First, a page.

Saturday, September 19, 2009
Third Time At The Big Dance For ESPN
The memories of Brent Musburger, Suzy Kolber and Erik Kuselias have faded. Into the TV lives of NASCAR fans have come Dale Jarrett, Allen Bestwick and Nicole Manske. This season marks the third time that The Chase for the Championship is going to play-out on ABC and will be produced by the NASCAR on ESPN team.
Sunday at 10AM will start the day with Mike Massaro hosting the one hour preview edition of ESPN2's NASCAR Now. Massaro is in his first season as one of the hosts of this series. He will be joined by Boris Said in the studio while Marty Smith and Nicole Manske will both be reporting from New Hampshire.
Since ESPN made key changes to the studio talent, this series has become focused and informative. The Sunday morning preview show offers a significant amount of information without the hype of RaceDay or the scripted nature of the NASCAR Countdown show.
This year's Chase contains compelling stories and both Smith and Manske are solid at interviewing NASCAR personalities on location. Perhaps, viewers might be better served with Ricky Craven in the studio on the day of the first Chase race. The entire crew returns at 10PM to offer a one hour wrap-up show also on ESPN2.
When NASCAR goes head-to-head with the NFL at 1PM it will be Allen Bestwick leading the charge for ABC. He will be hosting the one hour version of NASCAR Countdown from the Infield Pit Studio. Bestwick will have his regular partners Rusty Wallace and Brad Daugherty along for both this show and for comments during the race.
Wallace is now at home in the infield for the Cup races and enjoys this role. He has the freedom to let his opinions fly without the hassle of calling an entire race from the booth. Teamed with NASCAR's unofficial cheerleader in Daugherty, Wallace enjoys stirring things up and does so on a regular basis.
While Bestwick and his team set the stage, it will once again fall to Jerry Punch to deliver a compelling live event to the ABC audience. Mike Joy called the Whelen Modified event on Saturday and then Rick Allen handled the truck series race. Punch calling the first Chase race should be the highlight of the weekend in New Hampshire.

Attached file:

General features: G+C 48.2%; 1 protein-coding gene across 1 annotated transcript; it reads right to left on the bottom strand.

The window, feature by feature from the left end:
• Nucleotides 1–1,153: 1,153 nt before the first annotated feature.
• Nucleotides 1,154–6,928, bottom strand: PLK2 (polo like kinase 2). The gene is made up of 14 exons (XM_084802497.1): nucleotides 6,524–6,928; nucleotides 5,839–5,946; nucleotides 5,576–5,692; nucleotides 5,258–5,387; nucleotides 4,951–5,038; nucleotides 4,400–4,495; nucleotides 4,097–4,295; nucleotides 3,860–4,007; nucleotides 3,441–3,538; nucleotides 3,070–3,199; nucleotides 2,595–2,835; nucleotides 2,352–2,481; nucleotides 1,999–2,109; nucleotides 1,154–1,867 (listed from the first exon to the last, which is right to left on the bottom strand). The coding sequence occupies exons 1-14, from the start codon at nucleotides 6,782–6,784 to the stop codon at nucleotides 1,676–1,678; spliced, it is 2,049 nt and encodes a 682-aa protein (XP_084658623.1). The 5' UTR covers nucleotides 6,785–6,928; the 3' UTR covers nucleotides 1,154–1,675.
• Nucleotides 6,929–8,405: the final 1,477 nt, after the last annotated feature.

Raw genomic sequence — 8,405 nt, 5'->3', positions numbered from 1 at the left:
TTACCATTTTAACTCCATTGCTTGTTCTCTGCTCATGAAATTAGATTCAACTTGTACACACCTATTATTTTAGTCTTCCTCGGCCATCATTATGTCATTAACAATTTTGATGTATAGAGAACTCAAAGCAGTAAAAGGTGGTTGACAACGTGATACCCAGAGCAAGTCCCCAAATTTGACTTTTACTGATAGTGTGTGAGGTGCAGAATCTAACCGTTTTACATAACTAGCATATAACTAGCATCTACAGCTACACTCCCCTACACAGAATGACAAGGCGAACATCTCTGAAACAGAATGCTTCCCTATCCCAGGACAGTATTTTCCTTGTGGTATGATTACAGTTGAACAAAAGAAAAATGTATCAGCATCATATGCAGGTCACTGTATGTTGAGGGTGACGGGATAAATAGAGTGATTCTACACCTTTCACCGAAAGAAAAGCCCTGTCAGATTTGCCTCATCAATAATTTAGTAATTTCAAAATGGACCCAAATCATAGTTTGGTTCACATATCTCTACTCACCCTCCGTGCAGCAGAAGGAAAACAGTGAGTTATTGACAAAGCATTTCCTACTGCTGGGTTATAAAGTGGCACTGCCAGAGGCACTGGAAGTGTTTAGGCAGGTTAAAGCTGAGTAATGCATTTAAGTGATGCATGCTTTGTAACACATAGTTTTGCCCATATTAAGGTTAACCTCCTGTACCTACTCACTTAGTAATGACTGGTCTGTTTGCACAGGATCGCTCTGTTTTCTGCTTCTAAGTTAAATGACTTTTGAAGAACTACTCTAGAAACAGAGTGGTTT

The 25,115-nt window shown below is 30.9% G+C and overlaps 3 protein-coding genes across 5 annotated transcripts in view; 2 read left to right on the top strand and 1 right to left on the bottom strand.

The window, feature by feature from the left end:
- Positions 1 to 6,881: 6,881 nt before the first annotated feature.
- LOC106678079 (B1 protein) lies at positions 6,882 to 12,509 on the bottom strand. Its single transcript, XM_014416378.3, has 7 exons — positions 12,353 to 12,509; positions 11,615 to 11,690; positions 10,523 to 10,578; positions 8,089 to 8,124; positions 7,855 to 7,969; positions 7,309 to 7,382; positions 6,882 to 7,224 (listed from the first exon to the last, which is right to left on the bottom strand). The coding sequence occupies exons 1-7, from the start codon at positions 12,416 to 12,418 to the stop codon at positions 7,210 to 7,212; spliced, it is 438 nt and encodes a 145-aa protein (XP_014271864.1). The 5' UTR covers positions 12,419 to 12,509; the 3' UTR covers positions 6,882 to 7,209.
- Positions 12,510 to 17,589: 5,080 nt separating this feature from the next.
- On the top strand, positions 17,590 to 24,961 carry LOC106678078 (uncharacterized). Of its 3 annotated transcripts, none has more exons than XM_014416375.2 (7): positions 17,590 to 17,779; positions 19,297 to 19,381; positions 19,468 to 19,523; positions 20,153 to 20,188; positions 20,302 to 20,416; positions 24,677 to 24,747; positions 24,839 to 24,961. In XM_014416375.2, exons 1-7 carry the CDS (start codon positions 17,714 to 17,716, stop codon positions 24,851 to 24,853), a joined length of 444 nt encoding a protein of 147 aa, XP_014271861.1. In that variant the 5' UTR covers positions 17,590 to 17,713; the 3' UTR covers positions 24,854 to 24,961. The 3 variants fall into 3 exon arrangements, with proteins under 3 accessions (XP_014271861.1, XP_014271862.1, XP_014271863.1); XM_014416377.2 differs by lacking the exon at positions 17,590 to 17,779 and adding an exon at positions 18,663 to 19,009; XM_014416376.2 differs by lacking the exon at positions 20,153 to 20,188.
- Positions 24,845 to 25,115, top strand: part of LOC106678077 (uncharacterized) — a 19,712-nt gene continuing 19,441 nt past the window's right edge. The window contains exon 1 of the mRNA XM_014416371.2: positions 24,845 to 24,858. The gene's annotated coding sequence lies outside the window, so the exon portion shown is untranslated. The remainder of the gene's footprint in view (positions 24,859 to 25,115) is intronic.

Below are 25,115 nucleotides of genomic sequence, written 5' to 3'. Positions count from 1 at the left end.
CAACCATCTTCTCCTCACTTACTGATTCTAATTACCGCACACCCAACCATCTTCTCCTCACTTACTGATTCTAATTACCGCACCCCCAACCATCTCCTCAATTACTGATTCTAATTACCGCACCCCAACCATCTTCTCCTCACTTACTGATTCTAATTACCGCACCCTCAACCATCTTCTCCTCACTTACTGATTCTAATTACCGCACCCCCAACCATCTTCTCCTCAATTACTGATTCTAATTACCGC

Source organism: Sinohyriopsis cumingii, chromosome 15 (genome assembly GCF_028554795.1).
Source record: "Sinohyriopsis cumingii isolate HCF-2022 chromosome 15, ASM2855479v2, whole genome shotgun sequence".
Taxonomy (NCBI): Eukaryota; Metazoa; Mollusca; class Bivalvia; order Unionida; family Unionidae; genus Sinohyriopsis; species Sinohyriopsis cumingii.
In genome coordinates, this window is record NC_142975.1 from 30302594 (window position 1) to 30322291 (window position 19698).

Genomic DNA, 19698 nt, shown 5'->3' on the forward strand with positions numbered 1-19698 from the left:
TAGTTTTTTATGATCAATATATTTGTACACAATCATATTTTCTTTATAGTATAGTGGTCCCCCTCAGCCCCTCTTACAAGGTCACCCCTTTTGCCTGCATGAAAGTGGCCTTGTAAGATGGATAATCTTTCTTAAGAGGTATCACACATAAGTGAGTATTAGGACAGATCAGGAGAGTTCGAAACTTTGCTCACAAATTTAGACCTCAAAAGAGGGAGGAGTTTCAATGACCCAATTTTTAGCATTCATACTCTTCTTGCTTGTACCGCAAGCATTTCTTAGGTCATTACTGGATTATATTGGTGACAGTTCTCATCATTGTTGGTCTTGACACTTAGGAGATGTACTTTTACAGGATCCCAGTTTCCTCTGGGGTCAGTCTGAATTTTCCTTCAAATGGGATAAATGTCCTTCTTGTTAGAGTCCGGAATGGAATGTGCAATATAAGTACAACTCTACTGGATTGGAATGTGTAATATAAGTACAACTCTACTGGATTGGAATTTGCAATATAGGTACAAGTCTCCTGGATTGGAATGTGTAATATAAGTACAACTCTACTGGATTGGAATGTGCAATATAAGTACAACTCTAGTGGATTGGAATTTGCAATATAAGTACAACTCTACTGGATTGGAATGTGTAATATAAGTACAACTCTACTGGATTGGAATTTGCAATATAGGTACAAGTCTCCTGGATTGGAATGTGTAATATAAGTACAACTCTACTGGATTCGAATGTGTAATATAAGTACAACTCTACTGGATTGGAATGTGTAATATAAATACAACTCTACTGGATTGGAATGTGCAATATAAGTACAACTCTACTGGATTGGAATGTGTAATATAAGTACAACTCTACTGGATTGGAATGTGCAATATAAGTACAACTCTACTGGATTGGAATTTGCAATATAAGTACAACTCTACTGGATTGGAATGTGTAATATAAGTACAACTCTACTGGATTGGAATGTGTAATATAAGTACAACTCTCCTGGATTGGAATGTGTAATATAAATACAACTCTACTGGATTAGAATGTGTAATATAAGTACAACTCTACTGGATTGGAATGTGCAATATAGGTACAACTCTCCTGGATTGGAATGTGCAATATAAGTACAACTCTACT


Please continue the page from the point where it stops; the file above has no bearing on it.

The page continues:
As usual, the dependable Andy Petree and the versatile Dale Jarrett will be alongside of Punch for the race. This trio will take viewers through the final ten races and present the face of NASCAR to many new fans who may simply be tuning-in casually during NASCAR's playoffs.
It should be interesting to watch how the production team works to strike a balance between what is actually happening in the race and what is happening to the Chase drivers in the race. Those two situations are often very different.
The ESPN team has recently decided that in-car camera views and close-ups of the cars work better for High Definition TV viewers. The emphasis on these two production elements has resulted in several rather disjointed race telecasts. On the flat and crowded track in New Hampshire, neither of these elements works well.
The Whelen Modifieds started a full field of cars on Saturday. The director kept the cameras wide enough to see the racing in the field and used the low cameras to effectively convey the speed of the cars to the home viewer. The announcers followed the action on the track and kept the excitement level high. Fans who watched this race will be looking for the same on Sunday afternoon.
ESPN re-entered this sport in 2007 with a significant commitment of money, manpower and resources. This same TV team has been working all season long on the Nationwide telecasts to get ready for the big stage. Now, for the third year, it will be up to ESPN to bring the ten months of Sprint Cup Series racing to an end on a high note.
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